Dementia in the News

90.9 WBUR: Pop Awake At Night? Researchers Blame ‘Sleep Switch’ In Your Aging Brain

Publication Date: 
Wed, 08/20/2014

If you’re on the older side and find yourself popping hideously awake in the middle of the night or far-too-early morn, here’s your line for the next time it happens: “Oh, that darned ventrolateral preoptic nucleus of mine! How I miss my old galanin!”

NBC News (August 13, 2014): Embedded inside the Mind of Alzheimer's

Publication Date: 
Wed, 08/13/2014

In 2009, award-winning journalist Greg O’Brien was diagnosed with early-onset Alzheimer’s; he was just 59 years old. It’s the kind of news that no one is prepared for, and yet O’Brien, who had watched both his maternal grandfather and mother succumb to the disease, was perhaps more prepared than most.

Harvard Health Publications (August 7, 2014): High Blood Pressure in Midlife linked to Later Decline in Memory, Thinking Skills

Publication Date: 
Thu, 08/07/2014

Fleetwood Mac’s hit song, “Don’t stop thinking about tomorrow,” got a second life as the anthem for then-candidate Bill Clinton’s first campaign for President. A new report in JAMA Neurology may trigger the return of that earworm. The report offers yet another reminder that tomorrow may not be better if you have uncontrolled high blood pressure.

Forbes (July 16, 2014): Can An Eye Test Predict Alzheimer's? Scientists Unveil New Vision Scans

Publication Date: 
Wed, 07/16/2014

A simple eye test could soon reveal whether you have Alzheimer’s Disease – or even if the disease looms in your future. In fact, according to trial results released this week, the vision test detected signs of Alzheimer’s 15 to 20 years before the appearance of clinical signs.

Forbes (July 14, 2014): Hard Evidence We Can Slow Alzheimer's By Exercising The Body And The Mind

Publication Date: 
Mon, 07/14/2014

Alzheimer’s disease is one of the most feared diagnoses among patients. It destroys people’s minds, their personalities, the very essence of who they are. And once the disease has been diagnosed, there is nothing modern medicine can do to stop it.

Washington Post (July 13, 2014): Alzheimer’s Researchers Hunt for New Tools to Identify Disease’s Onset

Publication Date: 
Sun, 07/13/2014

A simple test of a person’s ability to identify odors and noninvasive eye exams might someday help doctors learn whether their patients are at risk of Alzheimer’s disease, according to research to be presented Sunday.

With Alzheimer’s disease growing fast among the world’s aging population, researchers are increasingly focused on the search for new ways to detect and treat the brain-killing disease in its earliest stages.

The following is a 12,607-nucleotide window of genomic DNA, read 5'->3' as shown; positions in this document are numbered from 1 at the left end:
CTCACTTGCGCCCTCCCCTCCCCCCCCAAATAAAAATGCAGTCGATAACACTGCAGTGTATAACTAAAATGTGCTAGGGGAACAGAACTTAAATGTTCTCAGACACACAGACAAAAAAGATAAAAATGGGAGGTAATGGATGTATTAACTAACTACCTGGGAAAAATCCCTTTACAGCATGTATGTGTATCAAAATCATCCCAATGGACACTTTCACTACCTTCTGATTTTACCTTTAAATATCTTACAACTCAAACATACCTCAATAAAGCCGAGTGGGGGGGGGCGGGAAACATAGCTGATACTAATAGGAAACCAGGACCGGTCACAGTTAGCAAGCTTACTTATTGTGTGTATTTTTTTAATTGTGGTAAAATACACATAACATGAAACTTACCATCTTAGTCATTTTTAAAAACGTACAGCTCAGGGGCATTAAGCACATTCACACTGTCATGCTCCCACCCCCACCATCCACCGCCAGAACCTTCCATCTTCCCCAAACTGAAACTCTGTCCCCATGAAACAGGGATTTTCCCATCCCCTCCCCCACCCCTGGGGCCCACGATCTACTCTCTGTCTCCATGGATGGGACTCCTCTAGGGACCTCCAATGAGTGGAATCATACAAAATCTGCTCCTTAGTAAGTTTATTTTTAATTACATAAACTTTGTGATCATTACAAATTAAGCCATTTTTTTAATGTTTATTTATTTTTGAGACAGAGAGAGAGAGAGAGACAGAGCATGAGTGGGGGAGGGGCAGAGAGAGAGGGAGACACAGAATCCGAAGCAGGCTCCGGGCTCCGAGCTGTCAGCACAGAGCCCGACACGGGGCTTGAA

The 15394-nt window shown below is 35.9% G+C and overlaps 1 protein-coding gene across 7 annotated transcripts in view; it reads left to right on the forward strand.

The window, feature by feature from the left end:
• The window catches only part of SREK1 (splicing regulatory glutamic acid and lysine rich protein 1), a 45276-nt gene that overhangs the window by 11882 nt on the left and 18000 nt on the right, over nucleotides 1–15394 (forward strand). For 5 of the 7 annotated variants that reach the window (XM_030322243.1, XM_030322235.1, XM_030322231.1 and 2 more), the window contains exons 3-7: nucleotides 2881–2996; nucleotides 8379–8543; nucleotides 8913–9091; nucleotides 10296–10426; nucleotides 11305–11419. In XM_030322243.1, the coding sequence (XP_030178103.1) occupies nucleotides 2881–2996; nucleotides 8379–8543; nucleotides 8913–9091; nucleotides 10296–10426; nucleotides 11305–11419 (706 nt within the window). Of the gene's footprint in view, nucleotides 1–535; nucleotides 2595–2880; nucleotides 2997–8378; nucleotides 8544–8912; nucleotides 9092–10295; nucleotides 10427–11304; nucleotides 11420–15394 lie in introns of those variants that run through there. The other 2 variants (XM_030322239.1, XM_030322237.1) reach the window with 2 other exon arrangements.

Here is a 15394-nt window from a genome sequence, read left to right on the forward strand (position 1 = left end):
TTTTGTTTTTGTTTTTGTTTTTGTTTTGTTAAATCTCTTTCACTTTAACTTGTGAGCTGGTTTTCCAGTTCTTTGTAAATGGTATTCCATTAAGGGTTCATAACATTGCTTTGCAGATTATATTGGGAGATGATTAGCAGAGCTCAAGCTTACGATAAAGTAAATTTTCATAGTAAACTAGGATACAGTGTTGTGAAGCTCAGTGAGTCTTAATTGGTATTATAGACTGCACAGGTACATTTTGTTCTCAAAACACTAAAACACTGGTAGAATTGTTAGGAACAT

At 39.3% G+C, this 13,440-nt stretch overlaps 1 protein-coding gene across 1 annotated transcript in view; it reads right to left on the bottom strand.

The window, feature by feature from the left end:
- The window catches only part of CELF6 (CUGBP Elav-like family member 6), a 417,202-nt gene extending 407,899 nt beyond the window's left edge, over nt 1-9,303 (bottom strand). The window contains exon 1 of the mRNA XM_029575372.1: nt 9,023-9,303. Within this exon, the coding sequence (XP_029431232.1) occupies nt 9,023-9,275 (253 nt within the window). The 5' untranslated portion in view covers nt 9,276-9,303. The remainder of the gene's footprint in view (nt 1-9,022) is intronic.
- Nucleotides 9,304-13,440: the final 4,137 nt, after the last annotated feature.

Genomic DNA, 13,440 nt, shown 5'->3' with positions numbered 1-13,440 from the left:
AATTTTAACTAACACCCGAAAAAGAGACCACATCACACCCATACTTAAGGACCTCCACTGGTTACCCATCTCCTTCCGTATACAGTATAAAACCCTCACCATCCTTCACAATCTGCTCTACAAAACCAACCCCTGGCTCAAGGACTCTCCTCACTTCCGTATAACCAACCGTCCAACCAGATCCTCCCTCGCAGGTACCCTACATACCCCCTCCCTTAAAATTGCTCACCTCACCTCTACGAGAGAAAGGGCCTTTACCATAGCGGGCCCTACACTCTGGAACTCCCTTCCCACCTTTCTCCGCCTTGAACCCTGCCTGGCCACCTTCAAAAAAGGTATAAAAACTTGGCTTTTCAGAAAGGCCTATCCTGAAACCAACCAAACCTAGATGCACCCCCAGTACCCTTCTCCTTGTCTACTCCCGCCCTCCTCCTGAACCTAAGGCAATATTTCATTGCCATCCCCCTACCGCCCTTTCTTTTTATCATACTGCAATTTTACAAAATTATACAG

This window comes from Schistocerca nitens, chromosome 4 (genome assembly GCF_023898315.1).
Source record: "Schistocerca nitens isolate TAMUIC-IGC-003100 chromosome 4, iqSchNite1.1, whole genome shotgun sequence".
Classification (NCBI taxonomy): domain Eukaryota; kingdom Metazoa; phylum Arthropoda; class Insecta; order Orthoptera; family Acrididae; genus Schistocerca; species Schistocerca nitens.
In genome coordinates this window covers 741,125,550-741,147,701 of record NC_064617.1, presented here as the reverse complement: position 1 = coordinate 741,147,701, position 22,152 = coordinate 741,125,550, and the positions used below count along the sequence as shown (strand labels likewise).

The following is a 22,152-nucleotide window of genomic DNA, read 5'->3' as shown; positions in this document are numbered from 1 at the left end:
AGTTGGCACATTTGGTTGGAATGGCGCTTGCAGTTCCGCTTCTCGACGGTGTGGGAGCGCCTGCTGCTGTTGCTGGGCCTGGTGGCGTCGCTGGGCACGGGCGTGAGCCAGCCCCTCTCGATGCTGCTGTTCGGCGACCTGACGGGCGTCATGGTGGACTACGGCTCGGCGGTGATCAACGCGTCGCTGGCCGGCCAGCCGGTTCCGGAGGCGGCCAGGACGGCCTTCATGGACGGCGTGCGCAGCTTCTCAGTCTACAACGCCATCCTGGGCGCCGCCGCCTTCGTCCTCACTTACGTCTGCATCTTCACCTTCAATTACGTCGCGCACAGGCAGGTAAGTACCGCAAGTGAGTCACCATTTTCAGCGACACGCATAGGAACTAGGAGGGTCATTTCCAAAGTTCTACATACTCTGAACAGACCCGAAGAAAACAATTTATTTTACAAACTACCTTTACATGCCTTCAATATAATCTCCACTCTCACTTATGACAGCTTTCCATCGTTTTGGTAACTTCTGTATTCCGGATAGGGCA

Boston Globe (July 11, 2014): Mayor Walsh Announces Boston Alzheimer’s initiative

Publication Date: 
Fri, 07/11/2014

Alzheimer’s disease is a personal issue for Martin J. Walsh.

The Boston mayor remembers his grandmother reverting to childlike behaviors when her children implored her to remember them. She didn’t recognize her children, or her grandchildren, or any of the family members that surrounded her in her Ireland home until she died.

Japan Times (July 3, 2014): Part II: Early Onset Dementia Poses Special Problems

Publication Date: 
Thu, 07/03/2014

Whenever her dementia-afflicted husband went to bed, Reiko Ozawa would sigh in relief and sometimes wish he would never wake up.

That was because once he did, a living nightmare would await her, as her husband, Kunio, would tend to wander off, rant at her and even suffer hallucinations.

“My marriage with you was the biggest mistake of my life,” Kunio, who passed away six years ago at age 64, once shouted at Ozawa in one of his worst outbursts. It didn’t take long before he reverted to what appeared to be a childhood mentality, calling Ozawa “mom.”

Japan Times (July 2, 2014): Part I: Dementia Burden Weighing on More Families

Publication Date: 
Wed, 07/02/2014

Life was relaxing and peaceful for Shigeru Suzuki until six years ago, when he realized that Hiroko, his wife of more than 30 years, was having problems doing simple chores.

The 77-year-old former employee of a major civil engineering firm recalls that, at first, he couldn’t understand why Hiroko couldn’t sort clothes as told. One day, he got irritated and snapped at her, pressing her to explain why she couldn’t just remember to put the clothes away. Hiroko then tearfully replied: “It’s not like I want to be forgetful.”

Washington Post (June 9, 2014): Healthy Seniors Tested in Bid to Block Alzheimer’s

Publication Date: 
Mon, 06/09/2014

In one of the most ambitious attempts yet to thwart Alzheimer’s disease, a major study got underway Monday to see if an experimental drug can protect healthy seniors whose brains harbor silent signs that they’re at risk.

Scientists plan to eventually scan the brains of thousands of older volunteers in the U.S., Canada and Australia to find those with a sticky build-up believed to play a key role in development of Alzheimer’s — the first time so many people without memory problems get the chance to learn the potentially troubling news.

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